> |  > |  bytes allocated in the heap
> |  > |
> |  > |  The middle step above allowed GHC to specialize zipWithAndUnzipM
> |  to
> |  > | my  particular monad, but GHC didn't see fit to actually inline
> |  the
> |  > | function. Using `inline` forced it, to good effect. (I did not
> |  > | collect  data on code sizes, but it wouldn't be hard to.)
> |  > |
> |  > |  By comparison:
> |  > |     * Hand-written recursion:    6,587,809,112 bytes allocated in
> |  the
> |  > |  heap
> |  > |  Interestingly, this is *not* the best result!
> |  > |
> |  > |  Conclusion: We should probably add INLINE pragmas to Util and
> |  > | MonadUtils.
> |  > |
> |  > |
> |  > |  - I then looked at rejiggering the algorithm to keep the common
> |  > | case  fast. This had a side effect of changing the
> |  zipWithAndUnzipM
> |  > | to  mapAndUnzipM, from Control.Monad. To my surprise, this brought
> |  > | disaster!
> |  > |     * Using `inline` and mapAndUnzipM:        7,463,047,432 bytes
> |  > |  allocated in the heap
> |  > |     * Hand-written recursion:                 5,848,602,848 bytes
> |  > |  allocated in the heap
> |  > |
> |  > |  That last number is better than the numbers above because of the
> |  > | algorithm streamlining. But, the inadequacy of mapAndUnzipM
> |  > | surprised  me -- it already has an INLINE pragma in Control.Monad
> |  of course.
> |  > |  Looking at -ddump-simpl, it seems that mapAndUnzipM was indeed
> |  > | getting  inlined, but a call to `map` remained, perhaps causing
> |  > | extra  allocation.
> |  > |
> |  > |  Conclusion: We should examine the implementation of mapAndUnzipM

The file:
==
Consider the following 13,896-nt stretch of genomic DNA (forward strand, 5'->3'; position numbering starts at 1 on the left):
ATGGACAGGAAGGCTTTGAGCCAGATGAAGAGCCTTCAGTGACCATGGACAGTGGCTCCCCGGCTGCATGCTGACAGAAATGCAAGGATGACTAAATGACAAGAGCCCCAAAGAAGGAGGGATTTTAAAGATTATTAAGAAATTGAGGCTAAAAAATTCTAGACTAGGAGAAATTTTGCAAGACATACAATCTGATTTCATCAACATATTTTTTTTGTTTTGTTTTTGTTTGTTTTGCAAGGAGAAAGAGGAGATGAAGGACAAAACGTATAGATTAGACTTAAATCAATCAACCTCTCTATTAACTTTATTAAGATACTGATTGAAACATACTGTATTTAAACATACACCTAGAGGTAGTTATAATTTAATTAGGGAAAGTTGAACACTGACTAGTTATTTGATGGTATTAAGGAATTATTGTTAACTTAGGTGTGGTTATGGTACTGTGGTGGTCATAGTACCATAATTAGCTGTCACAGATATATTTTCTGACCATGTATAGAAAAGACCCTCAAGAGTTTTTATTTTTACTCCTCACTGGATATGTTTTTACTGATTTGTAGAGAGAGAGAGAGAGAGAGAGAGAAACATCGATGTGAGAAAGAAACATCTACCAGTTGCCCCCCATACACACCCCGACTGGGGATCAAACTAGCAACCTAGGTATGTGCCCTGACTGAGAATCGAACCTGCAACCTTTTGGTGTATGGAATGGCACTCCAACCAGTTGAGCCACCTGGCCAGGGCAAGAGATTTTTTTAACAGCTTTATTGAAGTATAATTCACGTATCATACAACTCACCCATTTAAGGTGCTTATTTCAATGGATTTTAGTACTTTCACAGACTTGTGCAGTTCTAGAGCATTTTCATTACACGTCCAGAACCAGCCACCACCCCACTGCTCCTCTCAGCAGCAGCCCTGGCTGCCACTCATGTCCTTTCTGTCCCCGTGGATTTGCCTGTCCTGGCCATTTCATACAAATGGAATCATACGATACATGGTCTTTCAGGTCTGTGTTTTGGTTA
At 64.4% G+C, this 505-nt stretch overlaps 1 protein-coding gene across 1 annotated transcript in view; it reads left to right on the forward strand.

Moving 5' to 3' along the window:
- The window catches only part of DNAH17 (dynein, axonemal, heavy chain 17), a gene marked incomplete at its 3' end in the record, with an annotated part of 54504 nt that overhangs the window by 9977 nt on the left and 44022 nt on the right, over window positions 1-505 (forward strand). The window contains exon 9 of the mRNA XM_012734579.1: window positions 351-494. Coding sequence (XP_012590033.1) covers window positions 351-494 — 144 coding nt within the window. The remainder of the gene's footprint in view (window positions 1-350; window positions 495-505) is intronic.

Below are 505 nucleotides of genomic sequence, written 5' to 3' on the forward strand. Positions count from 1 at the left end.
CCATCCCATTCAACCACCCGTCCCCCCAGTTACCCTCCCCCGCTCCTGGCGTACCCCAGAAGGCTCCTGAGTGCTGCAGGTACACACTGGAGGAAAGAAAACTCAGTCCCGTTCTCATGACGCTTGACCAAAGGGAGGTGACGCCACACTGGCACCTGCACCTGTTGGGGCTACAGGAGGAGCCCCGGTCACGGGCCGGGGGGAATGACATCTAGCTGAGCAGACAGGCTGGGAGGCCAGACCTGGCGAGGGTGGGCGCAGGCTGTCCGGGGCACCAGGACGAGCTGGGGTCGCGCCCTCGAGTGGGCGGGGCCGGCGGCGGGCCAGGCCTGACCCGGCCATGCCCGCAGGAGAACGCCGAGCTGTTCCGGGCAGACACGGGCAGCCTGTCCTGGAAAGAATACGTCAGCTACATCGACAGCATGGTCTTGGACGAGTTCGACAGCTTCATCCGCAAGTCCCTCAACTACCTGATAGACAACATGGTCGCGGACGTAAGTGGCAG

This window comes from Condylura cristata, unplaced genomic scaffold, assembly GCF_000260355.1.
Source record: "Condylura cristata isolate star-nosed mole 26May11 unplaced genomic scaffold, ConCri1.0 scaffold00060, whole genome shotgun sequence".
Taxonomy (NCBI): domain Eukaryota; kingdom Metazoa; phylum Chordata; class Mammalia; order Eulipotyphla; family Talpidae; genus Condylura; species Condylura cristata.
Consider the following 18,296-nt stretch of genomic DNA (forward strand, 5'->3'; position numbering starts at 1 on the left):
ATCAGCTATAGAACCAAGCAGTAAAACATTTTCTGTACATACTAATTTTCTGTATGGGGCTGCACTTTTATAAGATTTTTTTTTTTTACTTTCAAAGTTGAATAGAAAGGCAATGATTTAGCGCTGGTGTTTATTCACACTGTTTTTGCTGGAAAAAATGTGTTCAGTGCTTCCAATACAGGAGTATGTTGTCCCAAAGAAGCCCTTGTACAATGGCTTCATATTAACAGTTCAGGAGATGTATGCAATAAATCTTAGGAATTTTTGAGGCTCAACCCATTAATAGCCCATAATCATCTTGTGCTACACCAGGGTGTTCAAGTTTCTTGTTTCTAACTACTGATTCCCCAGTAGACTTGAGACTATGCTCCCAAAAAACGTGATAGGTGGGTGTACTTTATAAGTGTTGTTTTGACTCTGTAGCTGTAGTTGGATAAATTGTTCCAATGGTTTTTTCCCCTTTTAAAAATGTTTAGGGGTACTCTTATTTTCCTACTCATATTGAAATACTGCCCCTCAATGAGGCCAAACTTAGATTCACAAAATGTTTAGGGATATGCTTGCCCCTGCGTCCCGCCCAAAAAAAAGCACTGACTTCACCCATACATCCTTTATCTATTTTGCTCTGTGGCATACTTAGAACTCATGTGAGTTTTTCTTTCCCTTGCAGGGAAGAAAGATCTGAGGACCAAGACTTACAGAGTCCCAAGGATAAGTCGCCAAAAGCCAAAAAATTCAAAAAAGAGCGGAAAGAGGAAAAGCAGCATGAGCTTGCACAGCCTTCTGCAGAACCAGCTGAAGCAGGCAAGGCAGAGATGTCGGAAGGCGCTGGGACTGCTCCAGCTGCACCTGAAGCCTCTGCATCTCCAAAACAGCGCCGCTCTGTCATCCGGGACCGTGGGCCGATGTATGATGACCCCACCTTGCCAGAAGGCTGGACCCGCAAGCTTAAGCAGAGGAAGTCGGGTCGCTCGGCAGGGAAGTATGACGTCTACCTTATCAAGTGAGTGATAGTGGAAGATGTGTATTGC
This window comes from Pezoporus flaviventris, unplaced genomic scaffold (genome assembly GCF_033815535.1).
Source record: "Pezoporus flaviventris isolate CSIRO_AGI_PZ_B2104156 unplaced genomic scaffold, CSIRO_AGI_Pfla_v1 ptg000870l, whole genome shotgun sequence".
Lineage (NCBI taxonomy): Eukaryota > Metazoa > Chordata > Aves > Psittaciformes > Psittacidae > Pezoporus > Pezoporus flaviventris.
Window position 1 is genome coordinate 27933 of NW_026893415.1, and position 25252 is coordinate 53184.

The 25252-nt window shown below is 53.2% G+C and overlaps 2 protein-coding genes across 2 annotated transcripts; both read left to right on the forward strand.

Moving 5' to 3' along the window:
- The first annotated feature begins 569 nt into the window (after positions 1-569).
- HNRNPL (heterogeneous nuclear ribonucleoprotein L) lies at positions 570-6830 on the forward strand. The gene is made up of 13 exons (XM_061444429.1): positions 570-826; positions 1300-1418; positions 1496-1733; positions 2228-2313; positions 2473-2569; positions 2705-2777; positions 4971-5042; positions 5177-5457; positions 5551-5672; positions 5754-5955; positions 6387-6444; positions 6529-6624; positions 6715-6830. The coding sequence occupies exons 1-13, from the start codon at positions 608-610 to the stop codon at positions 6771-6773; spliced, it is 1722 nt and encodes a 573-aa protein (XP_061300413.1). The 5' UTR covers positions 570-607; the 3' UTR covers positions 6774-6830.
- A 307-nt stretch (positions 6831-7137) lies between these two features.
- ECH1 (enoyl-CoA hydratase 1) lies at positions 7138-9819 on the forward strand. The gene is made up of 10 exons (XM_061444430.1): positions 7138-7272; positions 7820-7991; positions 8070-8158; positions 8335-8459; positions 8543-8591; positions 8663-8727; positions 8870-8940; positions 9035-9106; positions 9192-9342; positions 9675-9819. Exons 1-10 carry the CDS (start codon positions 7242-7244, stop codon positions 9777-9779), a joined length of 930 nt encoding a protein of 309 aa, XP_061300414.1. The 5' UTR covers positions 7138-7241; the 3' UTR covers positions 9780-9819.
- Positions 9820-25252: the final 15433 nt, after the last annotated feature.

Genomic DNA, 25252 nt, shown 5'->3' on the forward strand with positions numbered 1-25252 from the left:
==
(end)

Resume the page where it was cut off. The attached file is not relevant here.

> |  > | (and  similar functions) in Control.Monad. Is it as fast as
> |  possible?
> |  > |
> |  > |
> |  > |
> |  > |  In the end, I was unable to bring the allocation numbers down to
> |  > | where  they were before my work. This is because the flattener now
> |  > | deals in  roles. Most of its behavior is the same between nominal
> |  > | and  representational roles, so it seems silly (though very
> |  > | possible) to  specialize the code to nominal to keep that path
> |  fast.
> |  > | Instead, I  identified one key spot and made that go fast.
> |  > |
> |  > |  Thus, there is a 7% bump to memory usage on very-type-family-
> |  heavy
> |  > | code, compared to before my commit on Friday. (On more ordinary
> |  > | code,  there is no noticeable change.)
> |  > |
> |  > |  Validating my patch locally now; will push when that's done.
> |  > |
> |  > |  Thanks,
> |  > |  Richard
> |  > |
> |  > |  On Dec 16, 2014, at 10:41 AM, Joachim Breitner <mail at joachim-
> |  > | breitner.de> wrote:
> |  > |
> |  > |  > Hi,
> |  > |  >
> |  > |  >
> |  > |  > Am Dienstag, den 16.12.2014, 09:59 -0500 schrieb Richard
> |  Eisenberg:
> |  > |  >> On Dec 16, 2014, at 4:01 AM, Joachim Breitner <mail at joachim-
> |  > | breitner.de> wrote:
> |  > |  >>
> |  > |  >>> another guess (without looking at the code, sorry): Are they
> |  in
> |  > | the  >>> same module? I.e., can GHC specialize the code to your
> |  > | particular  Monad?
> |  > |  >
> |  > |  >> No, they're not in the same module. I could also try moving
> |  the
> |  > | >> zipWithAndUnzipM function to the same module, and even
> |  > | specializing  >> it by hand to the right monad.
> |  > |  >
> |  > |  > I did mean zipWithAndUnzipM, so maybe yes: Try that.
> |  > |  >
> |  > |  > (I find it hard to believe that any polymorphic monadic code
> |  > | should  > perform well, with those many calls to an unknown (>>=)
> |  > | with a  > function parameter, but maybe I'm too pessimistic here.)
> |  > | >  >  >> Could that be preventing the fusing?
> |  > |  >
> |  > |  > There is not going to be any fusing here, at least not list
> |  > | fusion;  > that would require your code to be written in terms of
> |  > | functions  with  > fusion rules.
> |  > |  >
> |  > |  > Greetings,
> |  > |  > Joachim
> |  > |  >
> |  > |  > --
> |  > |  > Joachim "nomeata" Breitner
> |  > |  >  mail at joachim-breitner.de * http://www.joachim-breitner.de/  >
> |  > | Jabber: nomeata at joachim-breitner.de  * GPG-Key: 0xF0FBF51F  Debian
> |  > | > Developer: nomeata at debian.org  >  >
> |  > | _______________________________________________
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> |  > |